McAuslan mentor to many

McAuslan trainer of over 400 varsity athletes

Colin McAuslan (right) directs men’s hockey defenceman Warren Steele on proper squatting form during a morning workout.
Colin McAuslan (right) directs men’s hockey defenceman Warren Steele on proper squatting form during a morning workout.

Wednesday morning’s football workout started at 8:00 a.m. sharp. The two stragglers who showed up less than 60 seconds late were given a stern look and 50 burpees by Colin McAuslan, Queen’s Athletics head strength and conditioning coach. 

“Those guys, they’re rookies. They don’t play. They should be showing up on time,” a visibly annoyed McAuslan said.

The thought of 8:00 a.m being late is enough to make most Queen’s students recoil, but considering McAuslan’s first training session is at 6:00 a.m., it might not seem so bad.

McAuslan has been at Queen’s since August 2014. Over the course of a week, he’ll train all 400-plus players from the school’s 13 varsity teams, putting them through a mix of workouts designed to improve general athleticism, as well as including some concentrated, sport-specific variations.  

“We work closely with the coaches, where everything is designed around their winning style of play,” McAuslan said. “They relay information, and we tailor our programs to work on the athlete’s deficiencies and get them where they need to be.”  

While the strength and varsity coaches do work together, they focus on different things. As McAuslan says, he and his team train good athletes, while the coaches make them good football players.

One of the hallmarks of the way McAuslan runs his strength and conditioning program is the emphasis he places on self-motivation.  

“We’re not going to wake you up to get you here,” he said. “We want athletes who have the desire to compete when they come into a training session.”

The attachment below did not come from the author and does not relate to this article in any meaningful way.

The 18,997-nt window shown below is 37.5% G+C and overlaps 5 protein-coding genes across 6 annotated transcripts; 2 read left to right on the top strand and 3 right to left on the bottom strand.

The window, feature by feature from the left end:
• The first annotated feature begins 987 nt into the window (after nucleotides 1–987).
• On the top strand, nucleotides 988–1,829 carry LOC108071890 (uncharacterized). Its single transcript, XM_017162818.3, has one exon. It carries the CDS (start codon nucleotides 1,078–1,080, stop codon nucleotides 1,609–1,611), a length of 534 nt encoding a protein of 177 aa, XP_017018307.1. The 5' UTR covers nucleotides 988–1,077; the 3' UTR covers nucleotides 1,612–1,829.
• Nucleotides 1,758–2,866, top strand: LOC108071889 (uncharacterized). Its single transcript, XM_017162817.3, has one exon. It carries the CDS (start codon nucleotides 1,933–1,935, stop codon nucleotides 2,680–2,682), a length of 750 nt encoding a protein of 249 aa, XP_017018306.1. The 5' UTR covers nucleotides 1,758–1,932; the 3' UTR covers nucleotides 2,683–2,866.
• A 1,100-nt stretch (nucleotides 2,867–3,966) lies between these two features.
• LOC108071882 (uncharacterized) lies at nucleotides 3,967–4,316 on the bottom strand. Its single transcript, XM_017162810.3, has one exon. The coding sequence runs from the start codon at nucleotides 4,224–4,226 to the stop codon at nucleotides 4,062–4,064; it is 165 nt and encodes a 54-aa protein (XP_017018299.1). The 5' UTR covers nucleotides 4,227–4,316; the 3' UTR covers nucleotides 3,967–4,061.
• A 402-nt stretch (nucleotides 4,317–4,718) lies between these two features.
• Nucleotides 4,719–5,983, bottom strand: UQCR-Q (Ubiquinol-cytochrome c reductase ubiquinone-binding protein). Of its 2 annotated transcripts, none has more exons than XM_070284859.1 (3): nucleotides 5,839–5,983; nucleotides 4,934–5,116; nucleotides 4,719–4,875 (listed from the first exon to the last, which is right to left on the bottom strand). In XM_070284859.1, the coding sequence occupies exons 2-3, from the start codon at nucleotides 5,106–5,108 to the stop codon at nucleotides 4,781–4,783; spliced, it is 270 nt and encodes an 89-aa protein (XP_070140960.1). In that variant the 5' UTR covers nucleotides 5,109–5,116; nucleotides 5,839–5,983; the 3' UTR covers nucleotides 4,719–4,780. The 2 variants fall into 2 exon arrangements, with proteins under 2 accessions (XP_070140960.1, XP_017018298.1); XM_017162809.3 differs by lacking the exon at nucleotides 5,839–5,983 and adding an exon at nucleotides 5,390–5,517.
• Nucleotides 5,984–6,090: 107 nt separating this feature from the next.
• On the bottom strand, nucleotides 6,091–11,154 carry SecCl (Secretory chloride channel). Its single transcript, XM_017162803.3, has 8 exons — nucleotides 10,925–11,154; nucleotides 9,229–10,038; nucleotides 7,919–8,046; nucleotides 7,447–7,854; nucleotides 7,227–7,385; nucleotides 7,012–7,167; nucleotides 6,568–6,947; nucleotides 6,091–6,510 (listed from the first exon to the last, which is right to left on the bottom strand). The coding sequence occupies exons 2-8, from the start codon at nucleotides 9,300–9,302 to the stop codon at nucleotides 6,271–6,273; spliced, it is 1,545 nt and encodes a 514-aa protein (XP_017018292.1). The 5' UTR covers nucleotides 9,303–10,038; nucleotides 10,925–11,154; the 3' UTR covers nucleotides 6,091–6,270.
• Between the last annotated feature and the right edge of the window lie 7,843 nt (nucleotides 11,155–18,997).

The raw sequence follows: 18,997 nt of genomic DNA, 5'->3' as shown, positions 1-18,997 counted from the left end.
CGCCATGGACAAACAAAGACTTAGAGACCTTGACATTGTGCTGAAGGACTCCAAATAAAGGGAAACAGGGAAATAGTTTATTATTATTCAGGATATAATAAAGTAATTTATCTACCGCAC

The self-motivation is key, as it gets  athletes in the gym not only for scheduled workouts, but also on their own time, working hard to improve their craft. The two latecomers notwithstanding, McAuslan is pleased with his athletes’ motivation levels, saying they’ve displayed an incredible buy-in rate and that the vast majority of the players are on board and don’t miss any sessions. Given the punishment for being even a minute late, this doesn’t come as much of a surprise.

McAuslan always has at least one competition built into the training regimen, believing it’s important to get everyone competing not only against themselves, but against their teammates. On Wednesday, the competition was in the triple broad jump. 

The football players took it seriously, with looks of disgust on a few faces after unsatisfactory attempts, and groans of despair when their jump came just short of the mark to beat (which ended up being 30 feet, six inches). The competitive element is appreciated by the players, mainly for the fact that it breaks up the monotony of a standard workout.

“Colin is really good at bringing different things to the program, having something new to look forward to. It makes it more interesting to come to the gym,” said Jesse Andrews, fourth-year running back and last year’s leading rusher.

“Every rep accounted for” is the mantra that lies at the heart of McAuslan’s program. Repeated often by both players and coaches in the weight room, it means taking pride in what you do and being accountable for it, ultimately ensuring an athlete gets the most out of each rep of every exercise.  

Working in concert with the philosophy of self-motivation, McAuslan hopes to get the most out his athletes, imparting them with skills that can be equally as valuable both in and out of the gym outside the gym.  

It’s clear the players have taken this to heart, but they also know just how seriously McAuslan takes his philosophy, sending over a strength and conditioning intern to ensure that every burpee done by the late rookies was accounted for.

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